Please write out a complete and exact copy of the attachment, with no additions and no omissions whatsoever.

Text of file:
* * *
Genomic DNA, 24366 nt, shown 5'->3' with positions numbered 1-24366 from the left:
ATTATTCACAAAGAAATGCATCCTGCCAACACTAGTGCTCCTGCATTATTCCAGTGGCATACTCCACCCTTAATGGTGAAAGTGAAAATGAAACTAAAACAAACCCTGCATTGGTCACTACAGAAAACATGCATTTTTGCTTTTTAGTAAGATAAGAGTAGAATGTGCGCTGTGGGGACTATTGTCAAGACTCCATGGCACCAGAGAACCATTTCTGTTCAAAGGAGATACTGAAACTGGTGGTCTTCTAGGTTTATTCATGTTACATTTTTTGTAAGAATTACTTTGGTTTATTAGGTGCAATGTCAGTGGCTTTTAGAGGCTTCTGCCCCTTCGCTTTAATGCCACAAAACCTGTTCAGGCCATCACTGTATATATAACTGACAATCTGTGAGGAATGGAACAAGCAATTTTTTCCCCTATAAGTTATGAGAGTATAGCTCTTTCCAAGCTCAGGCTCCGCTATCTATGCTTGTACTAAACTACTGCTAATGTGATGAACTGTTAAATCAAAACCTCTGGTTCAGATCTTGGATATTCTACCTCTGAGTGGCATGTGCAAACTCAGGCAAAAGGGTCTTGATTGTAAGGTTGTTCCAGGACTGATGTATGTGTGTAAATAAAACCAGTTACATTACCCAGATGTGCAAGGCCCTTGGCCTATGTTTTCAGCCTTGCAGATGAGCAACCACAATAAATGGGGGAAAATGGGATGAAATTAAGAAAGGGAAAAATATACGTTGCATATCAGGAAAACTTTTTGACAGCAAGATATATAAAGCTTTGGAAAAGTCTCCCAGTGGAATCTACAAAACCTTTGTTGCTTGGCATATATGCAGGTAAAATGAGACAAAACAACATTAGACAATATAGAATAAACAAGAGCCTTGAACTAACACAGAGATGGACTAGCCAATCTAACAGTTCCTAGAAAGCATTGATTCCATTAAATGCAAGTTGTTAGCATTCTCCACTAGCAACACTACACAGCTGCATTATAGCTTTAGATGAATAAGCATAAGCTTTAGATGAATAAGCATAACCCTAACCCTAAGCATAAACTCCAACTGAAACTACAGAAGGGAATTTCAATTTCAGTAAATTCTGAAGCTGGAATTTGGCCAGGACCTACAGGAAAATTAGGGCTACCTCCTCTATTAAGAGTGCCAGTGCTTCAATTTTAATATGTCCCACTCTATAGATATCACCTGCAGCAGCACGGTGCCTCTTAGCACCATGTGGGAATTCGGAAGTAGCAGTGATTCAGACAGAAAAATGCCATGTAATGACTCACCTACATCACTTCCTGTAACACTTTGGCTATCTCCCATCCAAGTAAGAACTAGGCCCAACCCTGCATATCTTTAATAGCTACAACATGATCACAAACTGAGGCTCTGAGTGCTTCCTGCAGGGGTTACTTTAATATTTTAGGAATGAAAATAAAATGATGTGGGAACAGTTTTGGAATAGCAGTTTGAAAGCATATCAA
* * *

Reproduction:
Genomic DNA, 24366 nt, shown 5'->3' with positions numbered 1-24366 from the left:
ATTATTCACAAAGAAATGCATCCTGCCAACACTAGTGCTCCTGCATTATTCCAGTGGCATACTCCACCCTTAATGGTGAAAGTGAAAATGAAACTAAAACAAACCCTGCATTGGTCACTACAGAAAACATGCATTTTTGCTTTTTAGTAAGATAAGAGTAGAATGTGCGCTGTGGGGACTATTGTCAAGACTCCATGGCACCAGAGAACCATTTCTGTTCAAAGGAGATACTGAAACTGGTGGTCTTCTAGGTTTATTCATGTTACATTTTTTGTAAGAATTACTTTGGTTTATTAGGTGCAATGTCAGTGGCTTTTAGAGGCTTCTGCCCCTTCGCTTTAATGCCACAAAACCTGTTCAGGCCATCACTGTATATATAACTGACAATCTGTGAGGAATGGAACAAGCAATTTTTTCCCCTATAAGTTATGAGAGTATAGCTCTTTCCAAGCTCAGGCTCCGCTATCTATGCTTGTACTAAACTACTGCTAATGTGATGAACTGTTAAATCAAAACCTCTGGTTCAGATCTTGGATATTCTACCTCTGAGTGGCATGTGCAAACTCAGGCAAAAGGGTCTTGATTGTAAGGTTGTTCCAGGACTGATGTATGTGTGTAAATAAAACCAGTTACATTACCCAGATGTGCAAGGCCCTTGGCCTATGTTTTCAGCCTTGCAGATGAGCAACCACAATAAATGGGGGAAAATGGGATGAAATTAAGAAAGGGAAAAATATACGTTGCATATCAGGAAAACTTTTTGACAGCAAGATATATAAAGCTTTGGAAAAGTCTCCCAGTGGAATCTACAAAACCTTTGTTGCTTGGCATATATGCAGGTAAAATGAGACAAAACAACATTAGACAATATAGAATAAACAAGAGCCTTGAACTAACACAGAGATGGACTAGCCAATCTAACAGTTCCTAGAAAGCATTGATTCCATTAAATGCAAGTTGTTAGCATTCTCCACTAGCAACACTACACAGCTGCATTATAGCTTTAGATGAATAAGCATAAGCTTTAGATGAATAAGCATAACCCTAACCCTAAGCATAAACTCCAACTGAAACTACAGAAGGGAATTTCAATTTCAGTAAATTCTGAAGCTGGAATTTGGCCAGGACCTACAGGAAAATTAGGGCTACCTCCTCTATTAAGAGTGCCAGTGCTTCAATTTTAATATGTCCCACTCTATAGATATCACCTGCAGCAGCACGGTGCCTCTTAGCACCATGTGGGAATTCGGAAGTAGCAGTGATTCAGACAGAAAAATGCCATGTAATGACTCACCTACATCACTTCCTGTAACACTTTGGCTATCTCCCATCCAAGTAAGAACTAGGCCCAACCCTGCATATCTTTAATAGCTACAACATGATCACAAACTGAGGCTCTGAGTGCTTCCTGCAGGGGTTACTTTAATATTTTAGGAATGAAAATAAAATGATGTGGGAACAGTTTTGGAATAGCAGTTTGAAAGCATATCAA